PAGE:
Alas, I should have just judged this book by its cover. Its terrible, terrible cover.
Spoilers abound here, peoples. Just sayin'.
First of all, the book is narrated in the first person. Ugh. It's also narrated by somebody who dies approximately one third of the way into the book. Double ugh.
Little Hawk is a Wampanaog Indian. When he turns 11, he must spend three months on his own in the dead of winter in order to become a man. This he survives, but when he returns to his village he finds that everybody has died from smallpox except his grandmother. Little Hawk and his grandmother meet up with another tribe, also hit by the smallpox, and somehow form a family. Kind of like the Brady Bunch, except with more leather & outdoor living. Then Little Hawk meets a young white boy named John Wakeley when the white people ask the Wampanaogs about how to fish. Much later, Little Hawk encounters John again. When he tries to help John's father, trapped under a fallen tree, he is shot by some vicious white people who think all Indians are savage heathen.
Little Hawk dies but lives on as a ghost that only John Wakeley can see or hear. Oh, I get it. The character is called Little Hawk when he's alive, but the book is called GHOST Hawk because he's a ghost for most of it. Which is convenient, as far as that goes, or else Susan Cooper would not have a narrator for the rest of her book. John grows up miraculously with a benevolence towards the Wampanaogs heretofore never exhibited by another white man. The white men are intolerant pricks who decide the best way to celebrate their freedom of religion is to punish everybody in the New World who doesn't believe what they believe.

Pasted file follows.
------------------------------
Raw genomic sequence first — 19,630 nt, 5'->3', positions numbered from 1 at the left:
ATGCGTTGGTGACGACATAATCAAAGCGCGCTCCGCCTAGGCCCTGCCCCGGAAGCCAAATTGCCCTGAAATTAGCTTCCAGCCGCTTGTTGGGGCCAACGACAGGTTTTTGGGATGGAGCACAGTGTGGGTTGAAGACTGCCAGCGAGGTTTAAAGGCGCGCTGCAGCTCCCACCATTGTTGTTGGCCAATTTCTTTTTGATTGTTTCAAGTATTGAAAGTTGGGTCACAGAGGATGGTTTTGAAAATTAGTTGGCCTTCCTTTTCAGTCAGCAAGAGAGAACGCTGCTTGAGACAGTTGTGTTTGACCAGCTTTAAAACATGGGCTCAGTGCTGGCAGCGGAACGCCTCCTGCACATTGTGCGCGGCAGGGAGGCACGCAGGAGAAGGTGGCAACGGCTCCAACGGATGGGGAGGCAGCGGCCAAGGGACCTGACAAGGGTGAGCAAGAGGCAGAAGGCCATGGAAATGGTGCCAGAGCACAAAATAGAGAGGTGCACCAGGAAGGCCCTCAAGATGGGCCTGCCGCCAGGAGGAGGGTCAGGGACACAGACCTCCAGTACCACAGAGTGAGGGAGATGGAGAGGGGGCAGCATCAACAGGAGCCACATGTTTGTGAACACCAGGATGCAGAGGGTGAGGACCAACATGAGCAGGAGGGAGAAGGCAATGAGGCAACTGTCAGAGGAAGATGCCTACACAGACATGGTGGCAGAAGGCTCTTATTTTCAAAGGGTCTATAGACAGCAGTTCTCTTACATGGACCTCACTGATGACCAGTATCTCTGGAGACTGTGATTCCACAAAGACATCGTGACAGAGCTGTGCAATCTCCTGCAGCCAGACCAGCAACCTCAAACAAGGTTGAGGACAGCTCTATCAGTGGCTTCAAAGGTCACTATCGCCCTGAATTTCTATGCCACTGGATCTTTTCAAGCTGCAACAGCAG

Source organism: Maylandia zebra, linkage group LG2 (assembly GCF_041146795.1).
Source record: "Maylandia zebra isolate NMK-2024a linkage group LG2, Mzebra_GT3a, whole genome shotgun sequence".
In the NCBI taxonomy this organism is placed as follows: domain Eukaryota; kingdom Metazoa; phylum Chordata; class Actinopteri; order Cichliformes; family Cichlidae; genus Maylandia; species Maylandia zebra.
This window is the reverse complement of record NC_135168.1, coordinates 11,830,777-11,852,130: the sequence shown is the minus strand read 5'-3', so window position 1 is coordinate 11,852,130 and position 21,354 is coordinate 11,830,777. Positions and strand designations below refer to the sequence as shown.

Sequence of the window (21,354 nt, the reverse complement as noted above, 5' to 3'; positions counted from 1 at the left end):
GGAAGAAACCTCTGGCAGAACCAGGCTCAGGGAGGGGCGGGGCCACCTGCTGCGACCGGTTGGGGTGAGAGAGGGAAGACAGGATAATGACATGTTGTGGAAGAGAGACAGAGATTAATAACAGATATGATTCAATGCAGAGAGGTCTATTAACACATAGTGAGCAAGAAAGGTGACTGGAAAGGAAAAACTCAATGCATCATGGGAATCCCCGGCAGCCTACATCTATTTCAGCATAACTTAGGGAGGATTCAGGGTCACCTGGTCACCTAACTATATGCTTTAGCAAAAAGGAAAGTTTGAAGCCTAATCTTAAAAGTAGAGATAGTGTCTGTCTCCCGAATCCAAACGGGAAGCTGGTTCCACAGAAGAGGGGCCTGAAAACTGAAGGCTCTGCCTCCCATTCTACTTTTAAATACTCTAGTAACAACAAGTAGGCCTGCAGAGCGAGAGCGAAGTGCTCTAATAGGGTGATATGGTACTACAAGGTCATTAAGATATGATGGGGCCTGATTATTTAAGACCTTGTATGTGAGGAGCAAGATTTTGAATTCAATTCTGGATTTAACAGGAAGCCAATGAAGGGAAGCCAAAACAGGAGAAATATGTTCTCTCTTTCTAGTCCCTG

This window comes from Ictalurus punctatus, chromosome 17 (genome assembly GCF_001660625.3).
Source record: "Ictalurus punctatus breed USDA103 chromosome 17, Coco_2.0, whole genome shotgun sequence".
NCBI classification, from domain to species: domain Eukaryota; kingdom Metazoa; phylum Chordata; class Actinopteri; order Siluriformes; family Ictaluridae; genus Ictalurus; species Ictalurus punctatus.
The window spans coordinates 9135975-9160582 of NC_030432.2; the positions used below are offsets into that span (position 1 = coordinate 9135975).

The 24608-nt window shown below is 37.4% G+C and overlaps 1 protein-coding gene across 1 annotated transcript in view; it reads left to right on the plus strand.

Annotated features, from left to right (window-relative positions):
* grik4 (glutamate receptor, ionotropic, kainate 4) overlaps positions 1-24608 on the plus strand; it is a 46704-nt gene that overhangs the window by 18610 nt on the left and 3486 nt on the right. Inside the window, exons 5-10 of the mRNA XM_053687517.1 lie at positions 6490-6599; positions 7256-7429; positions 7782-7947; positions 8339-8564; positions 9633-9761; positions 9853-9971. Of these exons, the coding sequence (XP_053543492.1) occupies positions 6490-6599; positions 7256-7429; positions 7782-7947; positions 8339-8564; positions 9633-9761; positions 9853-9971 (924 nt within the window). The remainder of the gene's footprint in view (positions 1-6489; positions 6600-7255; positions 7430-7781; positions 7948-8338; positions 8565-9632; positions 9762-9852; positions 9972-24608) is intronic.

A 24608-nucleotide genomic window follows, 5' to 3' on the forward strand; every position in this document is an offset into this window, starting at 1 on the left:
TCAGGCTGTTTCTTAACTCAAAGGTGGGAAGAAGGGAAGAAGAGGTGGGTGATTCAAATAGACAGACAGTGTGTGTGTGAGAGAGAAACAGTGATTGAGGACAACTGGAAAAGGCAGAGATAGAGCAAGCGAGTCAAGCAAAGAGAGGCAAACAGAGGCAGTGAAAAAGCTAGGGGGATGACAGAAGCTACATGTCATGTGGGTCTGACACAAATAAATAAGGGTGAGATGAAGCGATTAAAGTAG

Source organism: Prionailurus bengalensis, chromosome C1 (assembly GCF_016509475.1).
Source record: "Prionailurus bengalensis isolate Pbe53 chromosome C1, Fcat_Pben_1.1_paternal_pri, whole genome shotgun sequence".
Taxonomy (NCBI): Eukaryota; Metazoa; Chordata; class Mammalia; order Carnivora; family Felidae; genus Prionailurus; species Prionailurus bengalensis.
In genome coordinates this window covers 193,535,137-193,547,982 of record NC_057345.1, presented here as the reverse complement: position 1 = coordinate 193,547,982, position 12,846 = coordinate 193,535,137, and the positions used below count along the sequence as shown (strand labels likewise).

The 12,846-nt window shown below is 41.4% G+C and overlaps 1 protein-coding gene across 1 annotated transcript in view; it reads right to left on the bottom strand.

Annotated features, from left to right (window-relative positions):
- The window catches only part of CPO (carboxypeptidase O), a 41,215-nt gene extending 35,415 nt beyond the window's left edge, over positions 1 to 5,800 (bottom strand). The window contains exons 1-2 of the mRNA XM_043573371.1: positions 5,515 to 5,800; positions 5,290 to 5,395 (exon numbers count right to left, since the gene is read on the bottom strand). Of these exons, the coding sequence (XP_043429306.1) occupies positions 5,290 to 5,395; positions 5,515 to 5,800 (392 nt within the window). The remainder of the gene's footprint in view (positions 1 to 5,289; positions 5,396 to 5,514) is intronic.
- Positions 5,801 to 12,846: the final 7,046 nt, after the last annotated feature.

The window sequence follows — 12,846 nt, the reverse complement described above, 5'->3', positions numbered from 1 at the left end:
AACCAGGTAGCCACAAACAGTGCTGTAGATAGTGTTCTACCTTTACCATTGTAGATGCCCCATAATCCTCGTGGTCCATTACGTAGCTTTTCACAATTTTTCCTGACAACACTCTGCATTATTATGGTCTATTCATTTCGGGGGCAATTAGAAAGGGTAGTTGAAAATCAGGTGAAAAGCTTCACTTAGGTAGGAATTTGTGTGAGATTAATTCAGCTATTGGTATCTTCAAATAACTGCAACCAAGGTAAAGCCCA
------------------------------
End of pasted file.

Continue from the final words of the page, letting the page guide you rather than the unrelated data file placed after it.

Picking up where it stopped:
Yes, I'm being glib, but in truth, the story of the European vanquishment of the native peoples of North America is tragic and underrepresented in our history, and the effect of the Puritans' brand of colonialism is both reprehensible and incalculable. Which is why it's a terrible shame that Susan Cooper's novel is so completely heavy-handed, so utterly lacking in nuance and shades of grey. I'm sad to say that I cannot recommend this book. The page-turning magic that permeates Cooper's The Dark Is Rising series is completely missing here. Even Jim Dale's rendering of the characters couldn't save this book. He is truly a giant among audio book performers but he was not well-matched to this story.
It's clear that Cooper did a great deal of research for her book, and I know from hearing her speak that this story was inspired by the marshland around her house, which she feels must be sacred somehow. I just wish she had written a solid non-fiction account for young readers instead of this completely unsatisfying novel.